Well, it's happened again. First it was Hostel Part II, which got absolutely clobbered at the box office with its inferior but certainly clearer than a camera in the theater version circulating readily online. Now Michael Moore's film Sicko has been leaked online, three weeks before release. And the pirates are going nuts, giddy with joy at the destruction of yet another independent film. Way to stick it to the man, pirates!
And while I'm forced to refrain from unleashing my genuine rage at these thieves who think they're in some way cyber revolutionaries (in truth, they're just cheap and have to justify their theft with a false sense of righteousness) I do have to unleash on somebody. The folks who suffer, but most of all deserve scorn for what's happening. The studios. Yes. The studios.
While the big boys spend tons of scratch frisking and wanding film critics who come in to see the film early, hoping this will in some way prevent piracy, films like this keep getting screwed. From the inside. That's right. Hostel 2, while disseminated by the pirates, was taken right off of a tape from Lionsgate by one of their employees. And the same is true of the Weinstein Company's release of Sicko. These aren't clandestine ninja theft operations with Mission Impossible wires suspending people from the ceilings or cameras in the projection booth. These guys are simply grabbing the tapes used to edit and perfect the film for release and just walking out with them. That's why they look so clean and are so prized by pirates.
So, let me get this straight: critics wearing jeans and a t-shirt practically get a cavity search when they want to watch the thing, but these guys are walking out of the building with boxes of tapes? Are you kidding me Harvey?
But here's the point that pirates tend (or like) to ignore. When they're stealing these films, rather than paying to see them, they're not just stealing from some big corporation. They're stealing from the artists who get a cut of the profits, especially when we're talking about indie films. Most indie films sell for a straight amount plus a portion of the box office sales. So when one of these doesn't sell enough tickets because people downloaded it instead, the people that made the movie get screwed, not the multi-billion dollar companies that release them.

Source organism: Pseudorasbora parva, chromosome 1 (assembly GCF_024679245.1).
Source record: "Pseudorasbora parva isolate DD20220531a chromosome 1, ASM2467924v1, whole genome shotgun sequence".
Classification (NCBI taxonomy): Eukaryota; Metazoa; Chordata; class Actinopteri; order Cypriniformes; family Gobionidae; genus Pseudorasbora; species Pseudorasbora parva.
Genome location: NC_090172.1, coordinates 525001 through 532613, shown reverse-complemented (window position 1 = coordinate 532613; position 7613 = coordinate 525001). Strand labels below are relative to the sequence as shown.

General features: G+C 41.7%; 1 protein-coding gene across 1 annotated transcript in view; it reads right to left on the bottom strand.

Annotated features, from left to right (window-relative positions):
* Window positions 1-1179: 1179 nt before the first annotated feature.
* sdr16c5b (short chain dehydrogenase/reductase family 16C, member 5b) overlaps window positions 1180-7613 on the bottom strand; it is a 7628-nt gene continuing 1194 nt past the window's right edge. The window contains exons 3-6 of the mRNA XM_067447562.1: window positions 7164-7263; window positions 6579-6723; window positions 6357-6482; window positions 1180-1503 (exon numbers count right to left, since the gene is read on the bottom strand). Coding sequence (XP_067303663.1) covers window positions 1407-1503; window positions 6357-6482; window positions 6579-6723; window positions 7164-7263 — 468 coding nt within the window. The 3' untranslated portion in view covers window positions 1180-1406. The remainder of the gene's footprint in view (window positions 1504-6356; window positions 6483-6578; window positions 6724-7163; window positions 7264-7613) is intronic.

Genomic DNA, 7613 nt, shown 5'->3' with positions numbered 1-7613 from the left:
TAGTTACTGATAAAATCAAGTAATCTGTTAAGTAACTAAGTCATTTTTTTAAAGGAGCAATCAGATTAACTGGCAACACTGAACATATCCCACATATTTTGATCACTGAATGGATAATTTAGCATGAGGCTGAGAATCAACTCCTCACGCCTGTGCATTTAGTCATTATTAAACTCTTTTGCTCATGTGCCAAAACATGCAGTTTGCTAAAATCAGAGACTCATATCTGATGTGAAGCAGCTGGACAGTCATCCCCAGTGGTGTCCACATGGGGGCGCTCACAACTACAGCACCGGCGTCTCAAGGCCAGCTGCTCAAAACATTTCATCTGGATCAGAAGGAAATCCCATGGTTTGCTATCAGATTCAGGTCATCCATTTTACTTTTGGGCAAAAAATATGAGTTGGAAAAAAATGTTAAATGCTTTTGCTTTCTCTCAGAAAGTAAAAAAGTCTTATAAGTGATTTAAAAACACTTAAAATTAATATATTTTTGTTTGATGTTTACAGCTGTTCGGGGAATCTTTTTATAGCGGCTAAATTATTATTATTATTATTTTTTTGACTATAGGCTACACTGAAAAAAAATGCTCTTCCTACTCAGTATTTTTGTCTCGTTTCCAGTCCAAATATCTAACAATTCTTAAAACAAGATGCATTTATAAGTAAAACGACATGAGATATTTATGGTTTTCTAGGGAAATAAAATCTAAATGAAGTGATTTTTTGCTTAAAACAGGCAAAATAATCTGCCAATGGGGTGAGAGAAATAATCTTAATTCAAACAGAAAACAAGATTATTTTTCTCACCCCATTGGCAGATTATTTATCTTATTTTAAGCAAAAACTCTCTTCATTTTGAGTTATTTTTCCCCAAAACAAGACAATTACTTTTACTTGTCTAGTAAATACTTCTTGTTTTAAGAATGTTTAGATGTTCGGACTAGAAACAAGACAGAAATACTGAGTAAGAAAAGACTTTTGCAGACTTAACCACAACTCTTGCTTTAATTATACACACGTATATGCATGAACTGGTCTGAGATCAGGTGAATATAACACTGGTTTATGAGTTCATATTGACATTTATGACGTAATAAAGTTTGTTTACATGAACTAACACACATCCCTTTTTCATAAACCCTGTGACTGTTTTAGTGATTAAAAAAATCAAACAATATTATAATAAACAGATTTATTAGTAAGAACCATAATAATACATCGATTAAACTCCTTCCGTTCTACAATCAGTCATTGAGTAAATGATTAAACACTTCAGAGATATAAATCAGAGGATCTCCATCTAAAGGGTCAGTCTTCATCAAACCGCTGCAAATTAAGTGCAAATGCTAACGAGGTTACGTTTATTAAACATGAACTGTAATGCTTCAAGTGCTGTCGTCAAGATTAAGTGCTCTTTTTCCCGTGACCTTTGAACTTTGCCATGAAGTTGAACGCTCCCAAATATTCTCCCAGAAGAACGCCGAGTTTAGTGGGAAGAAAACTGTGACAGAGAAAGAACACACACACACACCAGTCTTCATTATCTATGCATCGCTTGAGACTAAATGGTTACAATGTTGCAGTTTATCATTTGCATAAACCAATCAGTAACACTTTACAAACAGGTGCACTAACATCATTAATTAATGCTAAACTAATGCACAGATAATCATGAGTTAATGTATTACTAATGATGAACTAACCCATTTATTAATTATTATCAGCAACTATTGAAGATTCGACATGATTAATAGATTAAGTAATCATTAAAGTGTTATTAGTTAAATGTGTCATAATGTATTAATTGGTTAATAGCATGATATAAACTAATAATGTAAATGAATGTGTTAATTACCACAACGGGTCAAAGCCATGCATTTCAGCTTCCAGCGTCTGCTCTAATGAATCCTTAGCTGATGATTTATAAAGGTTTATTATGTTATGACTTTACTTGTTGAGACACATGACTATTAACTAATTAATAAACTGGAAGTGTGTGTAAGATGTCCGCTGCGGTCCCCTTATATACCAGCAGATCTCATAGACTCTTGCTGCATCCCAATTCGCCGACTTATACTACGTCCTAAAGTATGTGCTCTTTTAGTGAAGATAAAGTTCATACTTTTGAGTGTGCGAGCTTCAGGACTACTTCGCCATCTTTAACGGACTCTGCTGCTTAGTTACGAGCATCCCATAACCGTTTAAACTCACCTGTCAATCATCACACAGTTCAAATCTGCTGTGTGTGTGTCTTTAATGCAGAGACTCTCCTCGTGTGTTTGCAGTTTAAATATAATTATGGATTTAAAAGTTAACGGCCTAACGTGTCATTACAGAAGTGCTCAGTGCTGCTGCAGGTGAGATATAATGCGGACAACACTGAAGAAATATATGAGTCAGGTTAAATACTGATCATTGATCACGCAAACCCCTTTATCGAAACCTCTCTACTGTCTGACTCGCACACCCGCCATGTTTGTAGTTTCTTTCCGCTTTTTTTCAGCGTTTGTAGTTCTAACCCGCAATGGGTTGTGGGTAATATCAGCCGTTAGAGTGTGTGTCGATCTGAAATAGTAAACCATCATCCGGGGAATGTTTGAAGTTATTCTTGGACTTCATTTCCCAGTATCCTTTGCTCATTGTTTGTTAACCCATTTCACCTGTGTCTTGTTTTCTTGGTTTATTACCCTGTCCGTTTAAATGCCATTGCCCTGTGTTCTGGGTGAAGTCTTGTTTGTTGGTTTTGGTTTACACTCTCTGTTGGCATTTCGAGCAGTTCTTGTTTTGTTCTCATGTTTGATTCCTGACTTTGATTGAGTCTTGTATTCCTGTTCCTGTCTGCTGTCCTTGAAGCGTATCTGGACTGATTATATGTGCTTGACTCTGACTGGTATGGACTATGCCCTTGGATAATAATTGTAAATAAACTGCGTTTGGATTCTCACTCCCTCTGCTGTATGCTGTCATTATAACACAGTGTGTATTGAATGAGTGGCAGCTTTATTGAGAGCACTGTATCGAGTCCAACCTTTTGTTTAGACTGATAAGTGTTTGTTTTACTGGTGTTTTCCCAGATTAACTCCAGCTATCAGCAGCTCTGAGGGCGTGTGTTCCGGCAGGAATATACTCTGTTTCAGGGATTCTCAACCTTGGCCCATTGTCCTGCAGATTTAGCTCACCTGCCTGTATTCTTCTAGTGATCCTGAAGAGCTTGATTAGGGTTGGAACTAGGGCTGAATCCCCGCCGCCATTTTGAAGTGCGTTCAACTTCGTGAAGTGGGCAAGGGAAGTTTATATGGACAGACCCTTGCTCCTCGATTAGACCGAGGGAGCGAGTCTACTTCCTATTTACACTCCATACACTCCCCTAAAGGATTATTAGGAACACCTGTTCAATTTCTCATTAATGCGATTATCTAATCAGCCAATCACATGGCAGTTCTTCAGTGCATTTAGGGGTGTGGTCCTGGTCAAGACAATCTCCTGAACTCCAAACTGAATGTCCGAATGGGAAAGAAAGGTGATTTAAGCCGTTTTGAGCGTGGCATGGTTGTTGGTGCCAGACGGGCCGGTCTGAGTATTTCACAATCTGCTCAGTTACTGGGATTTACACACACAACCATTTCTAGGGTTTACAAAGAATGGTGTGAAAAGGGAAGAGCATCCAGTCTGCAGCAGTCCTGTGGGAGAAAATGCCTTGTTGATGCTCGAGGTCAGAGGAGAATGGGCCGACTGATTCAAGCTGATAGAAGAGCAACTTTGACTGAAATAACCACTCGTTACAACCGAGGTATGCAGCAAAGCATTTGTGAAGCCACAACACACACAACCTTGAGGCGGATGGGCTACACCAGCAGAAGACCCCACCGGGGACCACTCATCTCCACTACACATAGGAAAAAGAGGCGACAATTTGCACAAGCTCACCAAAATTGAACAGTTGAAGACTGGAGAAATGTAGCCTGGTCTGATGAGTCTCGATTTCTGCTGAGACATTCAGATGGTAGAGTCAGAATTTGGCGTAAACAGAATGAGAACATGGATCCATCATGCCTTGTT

So my question is this: What is going to happen when one of these artists finally gets around to suing the company whose lax security allowed their film to be released online? What if Michael Moore decides to sue the Weinstein Company for his financial loss, or loss of potential profits due to their negligent business practices? Because that's what this is: negligence on the part of the corporations. While there are specific thieves at fault (who deserve the jail time they'll get) the studios are spending far too much time and energy fighting piracy in the wrong places while refusing to police their own employees.
Thanks to a couple of unsavory characters, this is a bad summer for indies. I'd keep my eye out for the lawsuits. They may not have happened yet, but as the problem gets worse, so too will the legal problems for the companies at fault.
C. Robert Cargill - - - Email Me
Austin-based Cargill, who not only loves but owns The Cutting Edge, writes on movies and DVDs five times a week.